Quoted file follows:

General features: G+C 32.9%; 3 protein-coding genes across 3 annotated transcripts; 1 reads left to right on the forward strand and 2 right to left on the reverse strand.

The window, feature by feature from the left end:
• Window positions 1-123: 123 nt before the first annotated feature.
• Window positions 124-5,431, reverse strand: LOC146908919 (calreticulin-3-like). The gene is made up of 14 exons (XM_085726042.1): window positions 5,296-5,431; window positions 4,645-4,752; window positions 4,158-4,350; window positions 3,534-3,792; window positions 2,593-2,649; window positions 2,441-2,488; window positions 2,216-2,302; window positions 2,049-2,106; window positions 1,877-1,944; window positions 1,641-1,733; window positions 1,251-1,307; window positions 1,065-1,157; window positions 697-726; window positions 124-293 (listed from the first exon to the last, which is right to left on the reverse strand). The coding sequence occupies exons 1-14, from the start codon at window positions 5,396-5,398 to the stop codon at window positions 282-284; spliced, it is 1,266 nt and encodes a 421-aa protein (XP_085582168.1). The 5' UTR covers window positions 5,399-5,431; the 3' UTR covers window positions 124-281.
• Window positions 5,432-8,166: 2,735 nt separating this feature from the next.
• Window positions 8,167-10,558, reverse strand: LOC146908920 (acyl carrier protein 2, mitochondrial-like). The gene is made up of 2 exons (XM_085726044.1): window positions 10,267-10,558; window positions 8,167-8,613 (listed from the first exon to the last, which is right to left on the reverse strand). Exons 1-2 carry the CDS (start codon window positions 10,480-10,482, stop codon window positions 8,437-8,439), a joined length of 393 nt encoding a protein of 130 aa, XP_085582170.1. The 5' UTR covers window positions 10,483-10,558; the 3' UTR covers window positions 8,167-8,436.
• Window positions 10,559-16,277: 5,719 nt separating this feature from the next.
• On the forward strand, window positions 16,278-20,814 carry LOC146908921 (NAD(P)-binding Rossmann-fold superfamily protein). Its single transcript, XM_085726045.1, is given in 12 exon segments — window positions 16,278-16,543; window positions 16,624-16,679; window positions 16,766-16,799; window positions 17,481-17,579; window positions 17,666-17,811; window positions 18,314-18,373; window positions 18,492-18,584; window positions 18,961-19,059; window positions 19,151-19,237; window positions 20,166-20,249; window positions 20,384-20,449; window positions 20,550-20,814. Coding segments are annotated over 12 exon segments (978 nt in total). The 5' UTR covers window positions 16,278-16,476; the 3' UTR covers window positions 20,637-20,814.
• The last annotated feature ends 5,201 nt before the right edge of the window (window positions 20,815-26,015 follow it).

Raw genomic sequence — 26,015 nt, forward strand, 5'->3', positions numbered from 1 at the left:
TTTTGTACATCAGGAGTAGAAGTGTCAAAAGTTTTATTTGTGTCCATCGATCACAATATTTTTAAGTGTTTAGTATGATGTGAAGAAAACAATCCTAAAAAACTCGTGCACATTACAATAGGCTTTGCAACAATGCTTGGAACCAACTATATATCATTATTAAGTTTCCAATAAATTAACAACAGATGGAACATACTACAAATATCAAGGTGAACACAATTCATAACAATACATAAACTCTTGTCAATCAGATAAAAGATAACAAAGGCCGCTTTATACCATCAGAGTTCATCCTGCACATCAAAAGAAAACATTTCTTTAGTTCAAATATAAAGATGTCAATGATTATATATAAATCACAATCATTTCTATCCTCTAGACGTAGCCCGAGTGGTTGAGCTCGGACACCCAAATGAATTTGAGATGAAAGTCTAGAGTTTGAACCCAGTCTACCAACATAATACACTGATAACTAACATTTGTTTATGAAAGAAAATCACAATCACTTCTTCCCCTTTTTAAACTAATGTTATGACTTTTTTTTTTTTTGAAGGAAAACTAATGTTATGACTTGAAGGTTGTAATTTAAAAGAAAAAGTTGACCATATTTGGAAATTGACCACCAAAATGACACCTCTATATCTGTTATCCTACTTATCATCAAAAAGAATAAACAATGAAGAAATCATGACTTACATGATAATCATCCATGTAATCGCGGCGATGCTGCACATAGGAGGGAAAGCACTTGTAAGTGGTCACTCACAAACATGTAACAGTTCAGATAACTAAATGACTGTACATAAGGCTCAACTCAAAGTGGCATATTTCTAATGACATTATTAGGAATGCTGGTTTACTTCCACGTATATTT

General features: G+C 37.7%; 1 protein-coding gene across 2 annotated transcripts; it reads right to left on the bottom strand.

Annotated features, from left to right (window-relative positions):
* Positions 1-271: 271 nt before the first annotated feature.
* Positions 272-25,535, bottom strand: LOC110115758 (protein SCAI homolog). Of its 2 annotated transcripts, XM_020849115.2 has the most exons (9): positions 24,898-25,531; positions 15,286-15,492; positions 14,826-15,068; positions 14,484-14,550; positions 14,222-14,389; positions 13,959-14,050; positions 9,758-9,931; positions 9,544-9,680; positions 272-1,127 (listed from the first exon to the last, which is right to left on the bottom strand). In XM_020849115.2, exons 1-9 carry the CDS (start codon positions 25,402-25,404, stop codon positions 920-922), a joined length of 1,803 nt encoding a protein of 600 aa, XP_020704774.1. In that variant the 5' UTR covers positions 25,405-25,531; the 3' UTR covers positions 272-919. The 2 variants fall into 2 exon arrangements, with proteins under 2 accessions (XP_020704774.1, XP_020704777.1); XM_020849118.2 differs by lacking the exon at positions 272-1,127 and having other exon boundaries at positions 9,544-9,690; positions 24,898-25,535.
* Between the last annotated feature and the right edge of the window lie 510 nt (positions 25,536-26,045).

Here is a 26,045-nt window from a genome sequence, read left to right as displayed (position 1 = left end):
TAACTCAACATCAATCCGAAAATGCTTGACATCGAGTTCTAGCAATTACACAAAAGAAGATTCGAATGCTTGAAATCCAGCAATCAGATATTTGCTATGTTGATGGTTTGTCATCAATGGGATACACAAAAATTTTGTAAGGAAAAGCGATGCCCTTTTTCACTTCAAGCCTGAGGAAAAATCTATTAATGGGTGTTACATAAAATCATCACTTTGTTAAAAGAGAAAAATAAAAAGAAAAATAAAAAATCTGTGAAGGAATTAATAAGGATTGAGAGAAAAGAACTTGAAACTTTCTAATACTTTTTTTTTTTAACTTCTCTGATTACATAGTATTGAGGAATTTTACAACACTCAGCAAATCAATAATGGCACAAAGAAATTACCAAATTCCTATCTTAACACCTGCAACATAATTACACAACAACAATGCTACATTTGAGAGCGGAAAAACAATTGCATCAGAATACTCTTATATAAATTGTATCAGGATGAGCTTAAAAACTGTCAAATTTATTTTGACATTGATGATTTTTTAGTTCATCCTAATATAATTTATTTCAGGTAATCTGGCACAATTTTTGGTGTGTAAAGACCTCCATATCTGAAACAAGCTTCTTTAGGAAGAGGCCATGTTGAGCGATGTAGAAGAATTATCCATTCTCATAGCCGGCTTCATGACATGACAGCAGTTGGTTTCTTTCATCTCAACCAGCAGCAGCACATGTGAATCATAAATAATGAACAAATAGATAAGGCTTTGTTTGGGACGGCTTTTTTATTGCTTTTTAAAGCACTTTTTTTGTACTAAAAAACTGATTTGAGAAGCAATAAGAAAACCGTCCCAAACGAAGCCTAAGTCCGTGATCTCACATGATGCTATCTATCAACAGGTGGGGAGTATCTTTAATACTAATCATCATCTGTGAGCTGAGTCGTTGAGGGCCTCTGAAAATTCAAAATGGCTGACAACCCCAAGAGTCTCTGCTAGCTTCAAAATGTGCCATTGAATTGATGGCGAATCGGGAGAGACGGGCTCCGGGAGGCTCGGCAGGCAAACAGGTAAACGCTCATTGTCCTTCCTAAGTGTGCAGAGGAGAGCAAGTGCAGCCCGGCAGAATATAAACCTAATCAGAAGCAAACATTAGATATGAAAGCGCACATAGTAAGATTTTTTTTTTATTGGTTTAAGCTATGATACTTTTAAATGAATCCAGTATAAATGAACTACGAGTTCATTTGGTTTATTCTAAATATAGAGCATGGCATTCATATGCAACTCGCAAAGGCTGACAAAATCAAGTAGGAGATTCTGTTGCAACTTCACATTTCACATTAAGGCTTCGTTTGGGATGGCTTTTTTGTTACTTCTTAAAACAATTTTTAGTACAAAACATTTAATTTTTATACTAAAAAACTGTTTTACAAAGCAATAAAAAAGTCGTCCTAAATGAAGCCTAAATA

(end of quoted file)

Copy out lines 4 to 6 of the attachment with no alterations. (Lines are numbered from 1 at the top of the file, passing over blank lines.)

• Window positions 124-5,431, reverse strand: LOC146908919 (calreticulin-3-like). The gene is made up of 14 exons (XM_085726042.1): window positions 5,296-5,431; window positions 4,645-4,752; window positions 4,158-4,350; window positions 3,534-3,792; window positions 2,593-2,649; window positions 2,441-2,488; window positions 2,216-2,302; window positions 2,049-2,106; window positions 1,877-1,944; window positions 1,641-1,733; window positions 1,251-1,307; window positions 1,065-1,157; window positions 697-726; window positions 124-293 (listed from the first exon to the last, which is right to left on the reverse strand). The coding sequence occupies exons 1-14, from the start codon at window positions 5,396-5,398 to the stop codon at window positions 282-284; spliced, it is 1,266 nt and encodes a 421-aa protein (XP_085582168.1). The 5' UTR covers window positions 5,399-5,431; the 3' UTR covers window positions 124-281.
• Window positions 5,432-8,166: 2,735 nt separating this feature from the next.
• Window positions 8,167-10,558, reverse strand: LOC146908920 (acyl carrier protein 2, mitochondrial-like). The gene is made up of 2 exons (XM_085726044.1): window positions 10,267-10,558; window positions 8,167-8,613 (listed from the first exon to the last, which is right to left on the reverse strand). Exons 1-2 carry the CDS (start codon window positions 10,480-10,482, stop codon window positions 8,437-8,439), a joined length of 393 nt encoding a protein of 130 aa, XP_085582170.1. The 5' UTR covers window positions 10,483-10,558; the 3' UTR covers window positions 8,167-8,436.